Bacon & Thomas, PLLC
Claims:
The invention claimed is:

1. A curable composition for forming a cured coated film which is improved in invisibility of adhered fingerprints comprising: a curable resin and a first and a second nonionic surfactant, wherein: the curable resin contains reactive monomers, the reactive monomers including an isocyanuric acid derivative having, in its molecule, a polymerizable reactive group, an alkylene oxide chain and an unit derived from a cyclo ring structure and having a HLB value in the range of 10 to 18 as determined by the Griffin method; the first nonionic surfactant has a HLB value in the range of 13-15; and the second nonionic surfactant has a HLB value in the range of 5.5-9.0; and having, in its molecule, an alkylene oxide chain and an alkyl group.

2. The curable composition according to claim 1, wherein: the isocyanuric acid derivative has a weight average molecular weight of 200 to 5000.

3. The curable composition according to claim 1, wherein: the second nonionic surfactant has an alkylene oxide chain in its molecule with a molar number of alkylene oxides of 1 to 5.5.

4. The curable composition according to claim 1, wherein: the second nonionic surfactant contains at least one of polyoxyethylene lauryl ether, polyoxyethylene oleyr ether, and polyoxyethylene monooleate.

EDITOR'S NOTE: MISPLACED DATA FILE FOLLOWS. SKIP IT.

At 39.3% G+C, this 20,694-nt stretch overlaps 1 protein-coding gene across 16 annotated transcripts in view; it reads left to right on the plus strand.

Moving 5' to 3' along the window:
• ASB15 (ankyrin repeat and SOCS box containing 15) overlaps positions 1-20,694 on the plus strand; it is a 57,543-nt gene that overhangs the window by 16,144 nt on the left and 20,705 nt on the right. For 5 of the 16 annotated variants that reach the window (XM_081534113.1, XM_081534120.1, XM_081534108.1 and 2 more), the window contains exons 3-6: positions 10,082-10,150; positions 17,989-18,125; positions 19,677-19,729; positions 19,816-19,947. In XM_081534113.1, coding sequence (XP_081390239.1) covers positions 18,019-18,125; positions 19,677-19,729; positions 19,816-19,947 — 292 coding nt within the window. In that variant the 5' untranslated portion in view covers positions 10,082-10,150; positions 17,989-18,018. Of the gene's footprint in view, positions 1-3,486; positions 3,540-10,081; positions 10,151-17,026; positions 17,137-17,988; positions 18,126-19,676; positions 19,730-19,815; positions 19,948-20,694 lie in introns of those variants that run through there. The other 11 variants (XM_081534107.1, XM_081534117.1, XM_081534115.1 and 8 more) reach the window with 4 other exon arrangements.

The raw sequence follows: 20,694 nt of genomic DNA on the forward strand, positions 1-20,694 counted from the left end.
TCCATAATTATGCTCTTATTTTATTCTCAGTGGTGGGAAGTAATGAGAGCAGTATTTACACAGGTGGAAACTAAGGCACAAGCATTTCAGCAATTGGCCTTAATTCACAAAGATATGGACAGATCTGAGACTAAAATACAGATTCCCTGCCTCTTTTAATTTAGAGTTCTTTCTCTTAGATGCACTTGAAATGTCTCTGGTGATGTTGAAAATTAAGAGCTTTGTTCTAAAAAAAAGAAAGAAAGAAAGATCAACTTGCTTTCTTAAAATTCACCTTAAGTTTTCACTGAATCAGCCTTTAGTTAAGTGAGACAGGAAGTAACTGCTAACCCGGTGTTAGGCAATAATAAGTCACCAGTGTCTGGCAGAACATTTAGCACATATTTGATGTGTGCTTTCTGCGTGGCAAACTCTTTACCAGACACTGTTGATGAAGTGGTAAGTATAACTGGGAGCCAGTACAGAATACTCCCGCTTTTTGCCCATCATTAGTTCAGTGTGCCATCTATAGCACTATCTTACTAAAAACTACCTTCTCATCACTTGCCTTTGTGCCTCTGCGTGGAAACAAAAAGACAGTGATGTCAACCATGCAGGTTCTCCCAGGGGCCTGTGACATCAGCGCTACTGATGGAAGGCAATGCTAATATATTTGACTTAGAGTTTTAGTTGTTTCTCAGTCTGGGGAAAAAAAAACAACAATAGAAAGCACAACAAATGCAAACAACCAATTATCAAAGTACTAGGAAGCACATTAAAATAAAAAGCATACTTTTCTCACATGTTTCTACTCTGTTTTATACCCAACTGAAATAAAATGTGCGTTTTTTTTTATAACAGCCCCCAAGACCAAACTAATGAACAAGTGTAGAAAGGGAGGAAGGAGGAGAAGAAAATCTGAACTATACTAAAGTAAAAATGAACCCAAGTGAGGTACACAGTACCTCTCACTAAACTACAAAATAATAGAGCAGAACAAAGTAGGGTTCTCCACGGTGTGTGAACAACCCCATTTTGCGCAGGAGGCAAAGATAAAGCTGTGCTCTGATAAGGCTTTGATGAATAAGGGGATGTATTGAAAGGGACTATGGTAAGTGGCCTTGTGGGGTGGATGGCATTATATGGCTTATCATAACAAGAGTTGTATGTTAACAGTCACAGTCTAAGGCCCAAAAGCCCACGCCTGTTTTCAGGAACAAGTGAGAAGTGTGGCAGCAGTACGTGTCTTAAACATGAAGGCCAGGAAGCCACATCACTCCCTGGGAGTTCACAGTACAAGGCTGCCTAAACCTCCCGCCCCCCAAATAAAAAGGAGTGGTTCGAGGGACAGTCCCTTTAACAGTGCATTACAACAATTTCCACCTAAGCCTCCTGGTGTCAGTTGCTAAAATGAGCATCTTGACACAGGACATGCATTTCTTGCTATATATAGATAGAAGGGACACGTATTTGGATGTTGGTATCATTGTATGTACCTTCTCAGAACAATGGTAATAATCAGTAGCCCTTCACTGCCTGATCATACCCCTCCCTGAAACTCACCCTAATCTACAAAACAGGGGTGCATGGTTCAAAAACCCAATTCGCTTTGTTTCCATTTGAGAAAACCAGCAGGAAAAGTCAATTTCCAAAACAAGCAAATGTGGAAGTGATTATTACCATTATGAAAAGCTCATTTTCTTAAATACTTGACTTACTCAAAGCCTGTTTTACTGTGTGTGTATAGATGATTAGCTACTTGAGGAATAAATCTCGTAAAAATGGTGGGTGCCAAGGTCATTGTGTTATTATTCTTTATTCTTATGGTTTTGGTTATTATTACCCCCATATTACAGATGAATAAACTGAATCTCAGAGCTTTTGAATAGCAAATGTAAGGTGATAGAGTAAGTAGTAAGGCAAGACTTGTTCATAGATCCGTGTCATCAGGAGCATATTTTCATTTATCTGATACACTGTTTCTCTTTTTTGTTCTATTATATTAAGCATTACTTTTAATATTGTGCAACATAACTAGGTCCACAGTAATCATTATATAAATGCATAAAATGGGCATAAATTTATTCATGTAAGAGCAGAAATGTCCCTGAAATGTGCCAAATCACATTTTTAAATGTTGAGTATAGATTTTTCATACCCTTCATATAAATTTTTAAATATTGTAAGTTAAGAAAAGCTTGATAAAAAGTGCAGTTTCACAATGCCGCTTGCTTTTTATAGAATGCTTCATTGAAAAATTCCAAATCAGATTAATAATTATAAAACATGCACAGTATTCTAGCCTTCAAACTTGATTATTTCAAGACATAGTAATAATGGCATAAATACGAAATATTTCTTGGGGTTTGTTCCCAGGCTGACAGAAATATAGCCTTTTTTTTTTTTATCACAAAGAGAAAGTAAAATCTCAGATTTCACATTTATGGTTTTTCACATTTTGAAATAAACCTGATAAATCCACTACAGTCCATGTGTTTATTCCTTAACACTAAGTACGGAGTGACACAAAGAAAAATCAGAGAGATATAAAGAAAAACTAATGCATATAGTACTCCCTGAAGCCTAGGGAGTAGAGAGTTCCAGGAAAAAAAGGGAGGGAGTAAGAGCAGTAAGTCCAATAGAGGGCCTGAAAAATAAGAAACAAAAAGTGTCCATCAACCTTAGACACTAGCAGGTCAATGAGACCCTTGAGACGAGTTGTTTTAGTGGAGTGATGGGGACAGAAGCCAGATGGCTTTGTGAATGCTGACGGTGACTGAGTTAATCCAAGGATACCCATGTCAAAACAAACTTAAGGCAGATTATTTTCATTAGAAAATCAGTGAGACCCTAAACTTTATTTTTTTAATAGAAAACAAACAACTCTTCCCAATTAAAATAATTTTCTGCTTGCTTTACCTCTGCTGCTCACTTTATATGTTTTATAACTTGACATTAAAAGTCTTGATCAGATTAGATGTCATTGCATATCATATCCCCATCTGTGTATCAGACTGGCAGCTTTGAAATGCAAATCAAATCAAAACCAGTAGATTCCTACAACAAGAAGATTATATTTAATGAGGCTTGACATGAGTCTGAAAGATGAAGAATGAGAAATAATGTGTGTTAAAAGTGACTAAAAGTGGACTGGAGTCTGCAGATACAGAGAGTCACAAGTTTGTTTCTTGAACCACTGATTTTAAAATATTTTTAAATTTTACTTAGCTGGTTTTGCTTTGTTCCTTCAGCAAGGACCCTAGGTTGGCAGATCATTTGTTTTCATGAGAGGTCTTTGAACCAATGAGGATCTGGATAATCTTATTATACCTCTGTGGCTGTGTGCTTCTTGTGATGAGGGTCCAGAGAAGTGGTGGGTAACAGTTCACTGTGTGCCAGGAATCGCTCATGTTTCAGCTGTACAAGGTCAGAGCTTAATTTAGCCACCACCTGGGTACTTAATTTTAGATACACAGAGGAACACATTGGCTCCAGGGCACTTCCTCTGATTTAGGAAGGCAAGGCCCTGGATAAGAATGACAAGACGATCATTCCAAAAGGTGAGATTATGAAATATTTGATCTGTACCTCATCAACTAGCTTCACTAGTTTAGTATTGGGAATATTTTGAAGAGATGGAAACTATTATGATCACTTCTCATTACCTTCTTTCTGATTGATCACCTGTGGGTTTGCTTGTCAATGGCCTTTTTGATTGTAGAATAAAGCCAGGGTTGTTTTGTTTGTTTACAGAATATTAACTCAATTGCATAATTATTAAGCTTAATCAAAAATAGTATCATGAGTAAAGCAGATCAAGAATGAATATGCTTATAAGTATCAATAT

5. The curable composition according to claim 1, wherein: the first nonionic surfactant contains fatty acid esters or polyethers.

6. The curable composition according to claim 1, wherein: the polymerizable reactive group is selected from the group consisting of an acryloyl group, a methacryloyl group, a vinyl group and an epoxy group, the unit derived from the cyclo ring structure is derived from a compound selected from the group consisting of lactones, lactams, cycloolefins, tetrahydrofuran, dioxane, silacyclopentene, cyclodecane and isobornyl, the isocyanuric acid derivative contains 1 or 2 moles of an adduct of the cyclo ring compound and isocyanuric acid per 3 moles of the alkylene oxide, and the content of the isocyanuric acid derivative is 1 to 20% by weight in terms of solids content of the total curable resin.